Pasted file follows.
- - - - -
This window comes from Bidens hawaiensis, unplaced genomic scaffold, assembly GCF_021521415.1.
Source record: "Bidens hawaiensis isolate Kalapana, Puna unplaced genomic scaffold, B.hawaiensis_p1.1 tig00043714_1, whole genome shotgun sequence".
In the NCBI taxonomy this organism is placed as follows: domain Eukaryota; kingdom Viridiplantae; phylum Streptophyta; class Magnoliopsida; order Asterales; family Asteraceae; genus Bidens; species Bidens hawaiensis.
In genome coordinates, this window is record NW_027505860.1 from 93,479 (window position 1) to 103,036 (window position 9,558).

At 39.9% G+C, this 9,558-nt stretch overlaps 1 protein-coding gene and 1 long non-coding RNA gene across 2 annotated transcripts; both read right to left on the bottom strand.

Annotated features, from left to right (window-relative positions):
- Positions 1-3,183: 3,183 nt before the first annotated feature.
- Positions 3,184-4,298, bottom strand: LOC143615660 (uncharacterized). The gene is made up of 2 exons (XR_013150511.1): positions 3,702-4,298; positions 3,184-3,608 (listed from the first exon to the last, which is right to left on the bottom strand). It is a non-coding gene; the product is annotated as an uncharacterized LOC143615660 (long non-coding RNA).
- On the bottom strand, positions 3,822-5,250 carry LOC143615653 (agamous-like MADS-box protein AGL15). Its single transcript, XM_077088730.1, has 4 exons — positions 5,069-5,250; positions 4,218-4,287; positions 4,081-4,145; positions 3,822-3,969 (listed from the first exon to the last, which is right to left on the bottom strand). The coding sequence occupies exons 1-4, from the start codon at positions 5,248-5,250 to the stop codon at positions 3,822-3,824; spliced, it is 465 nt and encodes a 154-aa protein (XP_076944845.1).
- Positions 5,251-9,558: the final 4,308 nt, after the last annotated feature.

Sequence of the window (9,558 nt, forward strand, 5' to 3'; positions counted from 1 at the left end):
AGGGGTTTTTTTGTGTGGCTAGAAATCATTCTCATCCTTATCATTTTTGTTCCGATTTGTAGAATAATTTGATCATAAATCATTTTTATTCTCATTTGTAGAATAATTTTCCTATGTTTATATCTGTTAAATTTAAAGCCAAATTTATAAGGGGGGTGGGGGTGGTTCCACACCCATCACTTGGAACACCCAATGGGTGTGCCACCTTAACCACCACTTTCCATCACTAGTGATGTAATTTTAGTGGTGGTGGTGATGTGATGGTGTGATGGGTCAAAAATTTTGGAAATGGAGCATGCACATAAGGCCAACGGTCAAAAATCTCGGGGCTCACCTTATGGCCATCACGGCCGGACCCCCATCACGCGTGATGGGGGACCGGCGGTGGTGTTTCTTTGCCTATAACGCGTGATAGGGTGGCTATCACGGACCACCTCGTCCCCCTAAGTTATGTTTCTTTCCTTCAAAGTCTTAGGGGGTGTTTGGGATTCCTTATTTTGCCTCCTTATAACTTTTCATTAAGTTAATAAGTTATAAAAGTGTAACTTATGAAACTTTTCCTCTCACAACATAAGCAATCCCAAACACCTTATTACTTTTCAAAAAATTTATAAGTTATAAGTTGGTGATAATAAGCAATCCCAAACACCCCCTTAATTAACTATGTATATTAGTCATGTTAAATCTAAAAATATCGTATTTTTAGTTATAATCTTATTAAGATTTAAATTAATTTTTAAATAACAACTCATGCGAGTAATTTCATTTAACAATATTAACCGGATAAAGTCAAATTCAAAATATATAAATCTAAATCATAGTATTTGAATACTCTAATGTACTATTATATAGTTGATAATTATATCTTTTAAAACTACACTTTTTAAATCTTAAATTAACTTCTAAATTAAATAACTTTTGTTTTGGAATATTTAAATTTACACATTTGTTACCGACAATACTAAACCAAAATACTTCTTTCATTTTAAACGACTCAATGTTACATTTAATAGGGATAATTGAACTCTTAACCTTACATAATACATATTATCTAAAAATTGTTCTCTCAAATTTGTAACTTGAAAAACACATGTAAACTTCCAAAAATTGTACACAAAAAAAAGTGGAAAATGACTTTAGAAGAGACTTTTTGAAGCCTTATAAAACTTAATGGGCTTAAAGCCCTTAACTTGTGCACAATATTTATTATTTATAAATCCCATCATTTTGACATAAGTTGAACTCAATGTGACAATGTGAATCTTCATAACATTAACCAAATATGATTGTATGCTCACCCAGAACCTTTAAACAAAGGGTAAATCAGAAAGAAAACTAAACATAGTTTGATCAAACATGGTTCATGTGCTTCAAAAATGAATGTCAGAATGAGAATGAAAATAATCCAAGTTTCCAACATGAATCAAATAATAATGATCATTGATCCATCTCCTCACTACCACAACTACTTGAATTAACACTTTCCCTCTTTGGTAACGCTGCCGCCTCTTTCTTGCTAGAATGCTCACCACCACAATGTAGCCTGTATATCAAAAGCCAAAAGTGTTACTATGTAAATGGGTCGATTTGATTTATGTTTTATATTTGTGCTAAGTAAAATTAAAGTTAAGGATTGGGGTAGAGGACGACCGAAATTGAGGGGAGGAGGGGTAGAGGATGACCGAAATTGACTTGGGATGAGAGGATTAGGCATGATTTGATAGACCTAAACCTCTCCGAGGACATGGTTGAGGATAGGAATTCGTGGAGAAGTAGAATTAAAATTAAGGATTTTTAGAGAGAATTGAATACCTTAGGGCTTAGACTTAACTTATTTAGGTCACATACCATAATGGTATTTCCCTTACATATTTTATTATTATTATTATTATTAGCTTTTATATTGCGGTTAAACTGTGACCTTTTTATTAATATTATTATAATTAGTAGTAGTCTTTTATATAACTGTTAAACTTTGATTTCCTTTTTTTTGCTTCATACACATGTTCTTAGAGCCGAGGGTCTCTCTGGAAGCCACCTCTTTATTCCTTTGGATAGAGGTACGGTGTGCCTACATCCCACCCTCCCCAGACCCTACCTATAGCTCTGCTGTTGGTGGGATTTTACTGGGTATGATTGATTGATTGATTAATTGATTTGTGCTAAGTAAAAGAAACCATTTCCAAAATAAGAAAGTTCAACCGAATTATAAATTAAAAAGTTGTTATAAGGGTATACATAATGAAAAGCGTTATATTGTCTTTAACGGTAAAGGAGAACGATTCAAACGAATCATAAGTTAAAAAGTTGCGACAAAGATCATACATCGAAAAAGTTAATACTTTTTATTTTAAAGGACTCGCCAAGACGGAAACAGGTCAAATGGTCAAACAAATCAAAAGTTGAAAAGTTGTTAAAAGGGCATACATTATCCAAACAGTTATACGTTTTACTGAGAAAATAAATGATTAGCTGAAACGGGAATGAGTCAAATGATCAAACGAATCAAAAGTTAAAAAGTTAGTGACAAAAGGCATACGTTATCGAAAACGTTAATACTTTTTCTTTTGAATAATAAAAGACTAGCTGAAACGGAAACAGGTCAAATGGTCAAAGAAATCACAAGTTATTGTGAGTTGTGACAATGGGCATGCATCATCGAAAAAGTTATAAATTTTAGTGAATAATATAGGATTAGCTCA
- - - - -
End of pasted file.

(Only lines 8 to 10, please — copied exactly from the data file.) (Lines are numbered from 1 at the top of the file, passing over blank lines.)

- Positions 3,184-4,298, bottom strand: LOC143615660 (uncharacterized). The gene is made up of 2 exons (XR_013150511.1): positions 3,702-4,298; positions 3,184-3,608 (listed from the first exon to the last, which is right to left on the bottom strand). It is a non-coding gene; the product is annotated as an uncharacterized LOC143615660 (long non-coding RNA).
- On the bottom strand, positions 3,822-5,250 carry LOC143615653 (agamous-like MADS-box protein AGL15). Its single transcript, XM_077088730.1, has 4 exons — positions 5,069-5,250; positions 4,218-4,287; positions 4,081-4,145; positions 3,822-3,969 (listed from the first exon to the last, which is right to left on the bottom strand). The coding sequence occupies exons 1-4, from the start codon at positions 5,248-5,250 to the stop codon at positions 3,822-3,824; spliced, it is 465 nt and encodes a 154-aa protein (XP_076944845.1).
- Positions 5,251-9,558: the final 4,308 nt, after the last annotated feature.